Besides the ESHC meeting, Al-Sisi and Al-Bashir also held other summits during the year, the first of which was in January in the Ethiopian capital Addis Ababa on the sidelines of the African Summit meetings.

In the second summit, held in Cairo in March, Al-Sisi said the Egypt-Sudan relationship was “as eternal as the River Nile.”

The two presidents discussed bilateral ties and agreed to strengthen relations and work together to boost trade and military and energy cooperation.

The third meeting was in Sudan in July when the two countries agreed to coordinate efforts to enhance the security of the Red Sea and promote bilateral economic and trade cooperation.

The two presidents also met briefly in August on the sidelines of the China-Africa Cooperation Forum in Beijing, where they agreed to develop the implementation of joint projects to be approved in last week’s meeting in Khartoum.

In all these meetings, it was obvious, according to commentators, that both countries had agreed to set aside differences and focus on enhancing relations. The meetings were described by a diplomat as “genuine proof of the mutual will to improve relations”.

“However, the main issues of difference, namely the border dispute over Halayeb and Shalatin among other issues, are still unresolved. Sudan’s stand on the Ethiopian Grand Renaissance Dam could also be a cause of difference in the ongoing negotiations,” he added.

Sudan has filed a number of complaints to the UN regarding the Halayeb issue, the last of which was in April 2017 when it accused Egypt of holding elections in the disputed triangle. Khartoum asked for the matter to be resolved either by negotiation or by international arbitration.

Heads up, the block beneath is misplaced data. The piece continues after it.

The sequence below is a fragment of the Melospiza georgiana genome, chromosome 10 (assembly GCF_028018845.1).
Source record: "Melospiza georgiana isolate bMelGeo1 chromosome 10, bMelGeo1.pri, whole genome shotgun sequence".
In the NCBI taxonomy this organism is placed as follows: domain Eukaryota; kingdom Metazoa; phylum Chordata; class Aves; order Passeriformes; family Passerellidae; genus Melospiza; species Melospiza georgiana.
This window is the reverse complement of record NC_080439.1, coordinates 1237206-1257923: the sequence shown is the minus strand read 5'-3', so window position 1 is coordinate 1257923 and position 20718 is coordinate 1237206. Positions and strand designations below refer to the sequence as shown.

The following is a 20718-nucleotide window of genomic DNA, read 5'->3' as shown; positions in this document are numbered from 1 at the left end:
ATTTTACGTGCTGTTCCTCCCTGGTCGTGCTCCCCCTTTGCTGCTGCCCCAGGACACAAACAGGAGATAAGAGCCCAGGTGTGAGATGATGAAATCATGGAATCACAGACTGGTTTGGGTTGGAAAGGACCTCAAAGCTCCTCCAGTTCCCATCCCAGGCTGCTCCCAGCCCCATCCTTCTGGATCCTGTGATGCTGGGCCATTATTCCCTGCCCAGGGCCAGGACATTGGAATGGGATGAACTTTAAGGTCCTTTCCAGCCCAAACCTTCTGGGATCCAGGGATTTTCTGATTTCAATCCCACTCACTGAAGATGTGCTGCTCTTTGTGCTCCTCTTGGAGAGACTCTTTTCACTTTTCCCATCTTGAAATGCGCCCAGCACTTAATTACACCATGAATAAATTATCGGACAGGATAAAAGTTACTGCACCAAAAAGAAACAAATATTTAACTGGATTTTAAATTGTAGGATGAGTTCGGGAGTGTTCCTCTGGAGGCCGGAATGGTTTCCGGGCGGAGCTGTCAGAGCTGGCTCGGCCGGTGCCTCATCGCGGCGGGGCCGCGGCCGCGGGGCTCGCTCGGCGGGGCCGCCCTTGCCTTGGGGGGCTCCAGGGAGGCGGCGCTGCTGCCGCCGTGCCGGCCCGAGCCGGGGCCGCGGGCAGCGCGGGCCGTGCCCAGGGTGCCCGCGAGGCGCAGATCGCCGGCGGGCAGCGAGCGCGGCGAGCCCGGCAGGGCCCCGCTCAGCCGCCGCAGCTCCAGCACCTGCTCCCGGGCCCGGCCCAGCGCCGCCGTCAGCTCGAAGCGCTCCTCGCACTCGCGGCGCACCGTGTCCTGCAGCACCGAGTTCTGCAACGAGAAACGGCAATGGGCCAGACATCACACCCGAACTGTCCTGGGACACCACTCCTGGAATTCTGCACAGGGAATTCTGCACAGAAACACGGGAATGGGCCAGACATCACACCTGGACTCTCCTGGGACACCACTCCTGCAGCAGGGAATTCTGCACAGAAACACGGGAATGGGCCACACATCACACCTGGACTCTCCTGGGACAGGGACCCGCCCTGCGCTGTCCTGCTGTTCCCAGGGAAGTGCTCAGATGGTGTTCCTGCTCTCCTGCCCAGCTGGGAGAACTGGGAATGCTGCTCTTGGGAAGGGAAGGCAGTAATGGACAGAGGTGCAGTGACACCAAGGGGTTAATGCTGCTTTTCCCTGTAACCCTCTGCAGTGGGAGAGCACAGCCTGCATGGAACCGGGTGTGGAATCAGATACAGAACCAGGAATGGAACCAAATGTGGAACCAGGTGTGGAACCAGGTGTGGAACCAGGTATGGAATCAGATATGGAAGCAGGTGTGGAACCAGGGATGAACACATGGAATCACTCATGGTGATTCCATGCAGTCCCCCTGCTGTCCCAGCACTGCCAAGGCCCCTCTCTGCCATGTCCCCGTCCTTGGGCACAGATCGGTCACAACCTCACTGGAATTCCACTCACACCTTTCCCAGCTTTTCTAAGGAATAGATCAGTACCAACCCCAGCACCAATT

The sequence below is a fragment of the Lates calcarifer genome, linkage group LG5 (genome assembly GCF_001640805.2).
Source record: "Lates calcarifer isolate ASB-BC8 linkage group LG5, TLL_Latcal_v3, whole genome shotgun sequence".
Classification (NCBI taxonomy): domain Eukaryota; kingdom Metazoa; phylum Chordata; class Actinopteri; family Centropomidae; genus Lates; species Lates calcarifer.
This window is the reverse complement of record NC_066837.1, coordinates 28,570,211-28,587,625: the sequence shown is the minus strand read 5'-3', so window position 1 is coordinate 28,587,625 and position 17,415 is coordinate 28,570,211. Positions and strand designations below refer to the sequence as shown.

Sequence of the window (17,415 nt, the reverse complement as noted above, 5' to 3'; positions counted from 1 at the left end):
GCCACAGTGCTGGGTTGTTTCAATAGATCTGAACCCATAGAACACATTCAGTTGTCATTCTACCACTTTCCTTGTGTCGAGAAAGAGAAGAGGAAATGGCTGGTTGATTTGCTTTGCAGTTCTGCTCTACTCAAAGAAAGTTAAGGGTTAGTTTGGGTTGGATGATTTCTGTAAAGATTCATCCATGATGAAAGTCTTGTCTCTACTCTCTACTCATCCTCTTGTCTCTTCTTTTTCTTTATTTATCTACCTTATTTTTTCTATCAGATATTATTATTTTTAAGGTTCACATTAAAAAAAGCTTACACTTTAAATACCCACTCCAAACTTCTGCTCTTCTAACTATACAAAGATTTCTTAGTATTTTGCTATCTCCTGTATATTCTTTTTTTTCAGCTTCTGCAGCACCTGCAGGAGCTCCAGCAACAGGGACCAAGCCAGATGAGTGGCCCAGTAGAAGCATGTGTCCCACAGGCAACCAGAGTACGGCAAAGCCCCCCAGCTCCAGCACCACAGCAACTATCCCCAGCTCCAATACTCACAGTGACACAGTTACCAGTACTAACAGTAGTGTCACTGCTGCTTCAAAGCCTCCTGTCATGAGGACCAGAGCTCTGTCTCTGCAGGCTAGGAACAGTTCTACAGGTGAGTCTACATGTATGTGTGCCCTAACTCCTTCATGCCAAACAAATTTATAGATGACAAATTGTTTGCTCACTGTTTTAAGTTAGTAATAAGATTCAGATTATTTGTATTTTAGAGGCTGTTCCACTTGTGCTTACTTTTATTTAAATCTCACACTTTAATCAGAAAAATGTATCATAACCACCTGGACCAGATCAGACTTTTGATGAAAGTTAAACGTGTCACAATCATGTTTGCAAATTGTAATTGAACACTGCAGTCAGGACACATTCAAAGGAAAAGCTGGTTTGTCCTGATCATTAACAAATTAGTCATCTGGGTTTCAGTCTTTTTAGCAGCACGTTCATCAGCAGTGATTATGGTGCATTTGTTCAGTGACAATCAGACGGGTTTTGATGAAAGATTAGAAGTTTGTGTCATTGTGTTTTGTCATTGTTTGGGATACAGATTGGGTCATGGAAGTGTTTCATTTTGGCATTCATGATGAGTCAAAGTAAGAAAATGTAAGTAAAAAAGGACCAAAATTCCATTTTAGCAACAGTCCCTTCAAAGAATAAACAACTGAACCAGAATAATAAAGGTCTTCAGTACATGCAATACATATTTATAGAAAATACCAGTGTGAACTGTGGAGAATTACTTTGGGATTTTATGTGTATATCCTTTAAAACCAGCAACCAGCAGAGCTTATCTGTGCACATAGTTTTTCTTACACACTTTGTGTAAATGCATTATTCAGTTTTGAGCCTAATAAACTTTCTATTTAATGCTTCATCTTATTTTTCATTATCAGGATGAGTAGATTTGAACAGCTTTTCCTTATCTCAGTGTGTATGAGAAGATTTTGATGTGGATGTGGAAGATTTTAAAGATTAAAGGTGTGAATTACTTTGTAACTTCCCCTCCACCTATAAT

The differences between the two states reached a climax at the end of 2017 when Khartoum recalled its ambassador from Cairo in December. Sudan declared that the ambassador had been “recalled for consultation”, but the media ascribed the move to border conflicts in addition to differences over other issues. He returned to Cairo two months later.

Last year also saw several meetings on the ministerial level, in addition to a consular committee meeting in June, a business council meeting in Cairo and Khartoum in May and October, and a visit paid by a Sudanese popular diplomacy delegation to Egypt in May.

“This was in addition to organising a training course for 25 Sudanese diplomats in the Foreign Ministry’s Institute for Diplomatic Studies. The course was organised by the Egyptian Agency for Partnership for Development,” the Foreign Ministry report added.

The volume of trade between Egypt and Sudan is now close to $1 billion, and the volume of direct and cumulative Egyptian investments in Sudan is $2.7 billion, distributed over industry, contracting, infrastructure, telecommunications, banks, pharmaceutical industry and other areas.